In The Wilson Building, Leaders Unveil “Carbon Fee & Rebate” Plan For The Nation’s Capital

In The Wilson Building, Leaders Unveil “Carbon Fee & Rebate” Plan For The Nation’s Capital

Local Groups Propose Plan to Penalize Carbon Pollution, Rebate Millions of Dollars to City Residents, Invest in the Green Economy, and Create Tax Credits for Businesses


WASHINGTON, DC – Local faith leaders, economic justice advocates, labor organizers, environmentalists, and others gathered on the front steps of D.C.’s city hall on Thursday to unveil a dynamic “carbon fee and rebate” plan to reduce global warming pollution in the city of Washington, D.C. The plan would charge polluters for their carbon emissions and rebate the overwhelming majority of the revenue back to every resident of the District.

The groundbreaking plan, released in the wake of April’s massive Peoples Climate March in D.C., outlines how the District of Columbia can reduce carbon pollution in the city while increasing employment. The plan will also boost incomes in the District through a universal “carbon rebate” paid to every resident on a quarterly basis, including an enhanced rebate to low-income District residents. The plan would also make investments in green infrastructure throughout the city. Finally, the plan proposes using a small share of the carbon revenue to create a tax credit for local businesses.

“After months at the table, community leaders representing the vast majority of D.C. residents have put together a remarkably fair and effective policy to address climate pollution,” said Jeremiah Lowery, a Ward 4 resident and organizer for the Chesapeake Climate Action Network. “This policy would significantly reduce carbon pollution in the city, create a badly needed new source of income for residents, and grow the D.C. economy at the same time.”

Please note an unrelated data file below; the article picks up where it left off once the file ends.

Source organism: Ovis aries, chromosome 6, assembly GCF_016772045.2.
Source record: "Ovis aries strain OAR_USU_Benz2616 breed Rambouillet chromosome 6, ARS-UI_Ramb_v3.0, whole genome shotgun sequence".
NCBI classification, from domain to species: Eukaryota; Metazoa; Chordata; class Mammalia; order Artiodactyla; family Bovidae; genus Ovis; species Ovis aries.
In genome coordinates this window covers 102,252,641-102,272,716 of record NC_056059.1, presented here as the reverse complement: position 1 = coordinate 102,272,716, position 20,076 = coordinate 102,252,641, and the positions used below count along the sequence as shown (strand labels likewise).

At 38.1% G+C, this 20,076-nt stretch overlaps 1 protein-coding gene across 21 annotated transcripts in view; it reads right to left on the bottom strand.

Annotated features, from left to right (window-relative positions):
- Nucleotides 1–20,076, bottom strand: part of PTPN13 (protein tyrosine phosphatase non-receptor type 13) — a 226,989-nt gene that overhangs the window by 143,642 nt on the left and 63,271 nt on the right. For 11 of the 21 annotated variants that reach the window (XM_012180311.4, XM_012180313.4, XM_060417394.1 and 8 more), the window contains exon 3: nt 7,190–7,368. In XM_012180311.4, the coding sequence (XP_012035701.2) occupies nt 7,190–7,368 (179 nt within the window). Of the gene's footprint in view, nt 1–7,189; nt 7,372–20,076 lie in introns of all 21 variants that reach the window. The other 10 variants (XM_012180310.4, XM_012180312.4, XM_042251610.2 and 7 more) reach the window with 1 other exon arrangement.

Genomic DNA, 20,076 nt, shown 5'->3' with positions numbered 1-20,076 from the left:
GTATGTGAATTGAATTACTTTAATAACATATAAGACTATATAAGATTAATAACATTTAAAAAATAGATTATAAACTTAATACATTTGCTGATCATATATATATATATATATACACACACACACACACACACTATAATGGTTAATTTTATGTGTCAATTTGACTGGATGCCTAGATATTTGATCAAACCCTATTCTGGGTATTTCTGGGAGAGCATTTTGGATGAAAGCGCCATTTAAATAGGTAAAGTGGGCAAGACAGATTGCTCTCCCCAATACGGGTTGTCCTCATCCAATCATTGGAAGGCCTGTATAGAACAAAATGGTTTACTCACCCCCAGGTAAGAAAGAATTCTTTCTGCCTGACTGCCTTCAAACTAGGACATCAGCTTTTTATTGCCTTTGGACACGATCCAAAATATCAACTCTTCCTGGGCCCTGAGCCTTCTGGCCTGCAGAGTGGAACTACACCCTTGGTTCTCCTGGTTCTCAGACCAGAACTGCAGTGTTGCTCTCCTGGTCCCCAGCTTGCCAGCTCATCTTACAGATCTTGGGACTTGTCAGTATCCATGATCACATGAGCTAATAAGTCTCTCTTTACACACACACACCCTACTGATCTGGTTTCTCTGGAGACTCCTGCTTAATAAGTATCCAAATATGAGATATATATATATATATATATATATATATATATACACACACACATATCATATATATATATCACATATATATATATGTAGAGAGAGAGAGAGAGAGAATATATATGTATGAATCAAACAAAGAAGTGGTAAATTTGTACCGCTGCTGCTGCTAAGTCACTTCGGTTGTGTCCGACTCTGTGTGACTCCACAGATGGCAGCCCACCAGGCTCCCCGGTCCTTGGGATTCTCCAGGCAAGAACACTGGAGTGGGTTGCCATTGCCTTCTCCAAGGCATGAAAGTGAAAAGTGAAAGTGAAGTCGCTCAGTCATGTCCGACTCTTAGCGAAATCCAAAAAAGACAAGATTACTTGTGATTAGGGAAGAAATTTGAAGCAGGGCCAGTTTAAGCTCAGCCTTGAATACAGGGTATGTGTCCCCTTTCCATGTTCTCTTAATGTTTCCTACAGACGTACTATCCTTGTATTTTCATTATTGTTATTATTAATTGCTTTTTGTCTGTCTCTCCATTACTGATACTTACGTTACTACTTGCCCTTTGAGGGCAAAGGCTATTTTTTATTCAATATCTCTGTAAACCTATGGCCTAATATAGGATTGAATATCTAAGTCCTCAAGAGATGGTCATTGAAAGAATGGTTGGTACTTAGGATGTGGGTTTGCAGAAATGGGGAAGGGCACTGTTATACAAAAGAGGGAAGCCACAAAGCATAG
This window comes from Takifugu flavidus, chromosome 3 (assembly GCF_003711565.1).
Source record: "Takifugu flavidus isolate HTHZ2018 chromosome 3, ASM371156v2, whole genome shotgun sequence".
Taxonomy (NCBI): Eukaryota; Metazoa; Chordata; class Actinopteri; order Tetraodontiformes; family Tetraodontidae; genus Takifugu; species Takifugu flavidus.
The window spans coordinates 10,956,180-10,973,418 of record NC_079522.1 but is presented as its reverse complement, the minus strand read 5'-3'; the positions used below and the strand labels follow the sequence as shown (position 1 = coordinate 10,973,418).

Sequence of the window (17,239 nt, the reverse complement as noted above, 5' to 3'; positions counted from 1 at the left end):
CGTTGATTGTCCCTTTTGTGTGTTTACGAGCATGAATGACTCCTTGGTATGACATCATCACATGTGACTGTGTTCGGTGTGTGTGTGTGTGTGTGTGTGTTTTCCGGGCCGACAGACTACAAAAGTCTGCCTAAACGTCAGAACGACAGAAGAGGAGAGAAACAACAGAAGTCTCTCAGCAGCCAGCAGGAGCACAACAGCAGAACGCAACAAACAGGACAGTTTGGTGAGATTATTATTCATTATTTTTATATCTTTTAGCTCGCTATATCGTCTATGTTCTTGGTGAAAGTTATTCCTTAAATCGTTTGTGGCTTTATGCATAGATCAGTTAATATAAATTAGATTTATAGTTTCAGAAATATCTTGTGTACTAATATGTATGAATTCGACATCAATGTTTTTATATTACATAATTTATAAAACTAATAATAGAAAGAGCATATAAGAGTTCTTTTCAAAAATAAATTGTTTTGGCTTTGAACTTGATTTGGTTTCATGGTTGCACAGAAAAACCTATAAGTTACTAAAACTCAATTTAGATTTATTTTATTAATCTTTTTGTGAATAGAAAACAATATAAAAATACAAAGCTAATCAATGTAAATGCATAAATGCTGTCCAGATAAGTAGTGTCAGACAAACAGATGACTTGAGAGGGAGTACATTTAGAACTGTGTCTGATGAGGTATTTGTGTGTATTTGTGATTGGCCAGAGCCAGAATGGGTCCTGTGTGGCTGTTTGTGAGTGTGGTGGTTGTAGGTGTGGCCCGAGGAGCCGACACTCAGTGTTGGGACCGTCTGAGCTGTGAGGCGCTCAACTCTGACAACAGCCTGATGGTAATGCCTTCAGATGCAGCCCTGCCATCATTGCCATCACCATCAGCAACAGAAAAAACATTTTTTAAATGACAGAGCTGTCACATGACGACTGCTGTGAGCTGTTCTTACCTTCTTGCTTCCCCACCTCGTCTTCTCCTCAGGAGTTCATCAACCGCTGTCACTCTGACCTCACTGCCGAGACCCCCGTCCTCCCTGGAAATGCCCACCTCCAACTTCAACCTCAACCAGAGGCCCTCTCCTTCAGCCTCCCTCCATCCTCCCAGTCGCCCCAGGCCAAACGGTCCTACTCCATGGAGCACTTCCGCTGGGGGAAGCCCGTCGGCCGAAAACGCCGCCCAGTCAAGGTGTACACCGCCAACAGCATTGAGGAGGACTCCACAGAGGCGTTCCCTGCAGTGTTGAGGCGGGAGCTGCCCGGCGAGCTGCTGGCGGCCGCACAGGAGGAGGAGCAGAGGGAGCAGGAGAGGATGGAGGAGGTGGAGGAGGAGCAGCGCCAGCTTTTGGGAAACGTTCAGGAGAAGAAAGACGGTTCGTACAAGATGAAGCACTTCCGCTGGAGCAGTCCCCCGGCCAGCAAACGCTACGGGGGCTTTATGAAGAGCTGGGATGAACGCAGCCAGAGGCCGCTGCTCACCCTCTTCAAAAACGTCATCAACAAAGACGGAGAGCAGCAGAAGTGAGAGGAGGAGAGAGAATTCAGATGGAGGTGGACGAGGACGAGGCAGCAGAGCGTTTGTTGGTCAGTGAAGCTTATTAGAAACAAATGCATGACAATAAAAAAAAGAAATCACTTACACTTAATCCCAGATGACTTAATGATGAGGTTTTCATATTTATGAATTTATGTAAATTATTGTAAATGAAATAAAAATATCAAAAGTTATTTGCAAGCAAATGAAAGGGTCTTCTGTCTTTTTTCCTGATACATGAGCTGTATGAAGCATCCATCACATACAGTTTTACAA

On the heels of last autumn’s unsuccessful carbon tax initiative in Washington State, the D.C. campaign to put a “price” on carbon is backed by a unified alliance of labor leaders, environmentalists, and economic justice advocates. These include the D.C. Sierra Club, the Service Employees International Union Local 32B (32BJ SEIU), Interfaith Power and Light, the Working Families Party of D.C., Chesapeake Climate Action Network, Black Millennials for Flint, and more. The groups are unified under the “Put a Price On It D.C.” campaign.

The proposed policy would apply to natural gas and oil consumed in the District as well as carbon-intensive electricity and emissions linked to transportation (exempting public transportation). It would rebate 75% of the carbon revenue to all D.C. residents, invest 20% in green energy projects, and use 5% to reduce property taxes for local businesses. Legislation proposed by the group would be called “The Healthy Climate, Healthy Business, and Family Rebate Act of D.C.”

“Carbon pollution and climate disruption threaten the health of our children and the future of our community,” said Mark Kresowik, a Ward 4 homeowner, father, and Deputy Regional Director for the Sierra Club.  “Our diverse coalition has worked together and found common ground to ensure polluters pay for their damage, help those who have been overburdened by pollution and underserved by economic opportunities, and make clean energy and transportation more available to families, workers, and businesses.”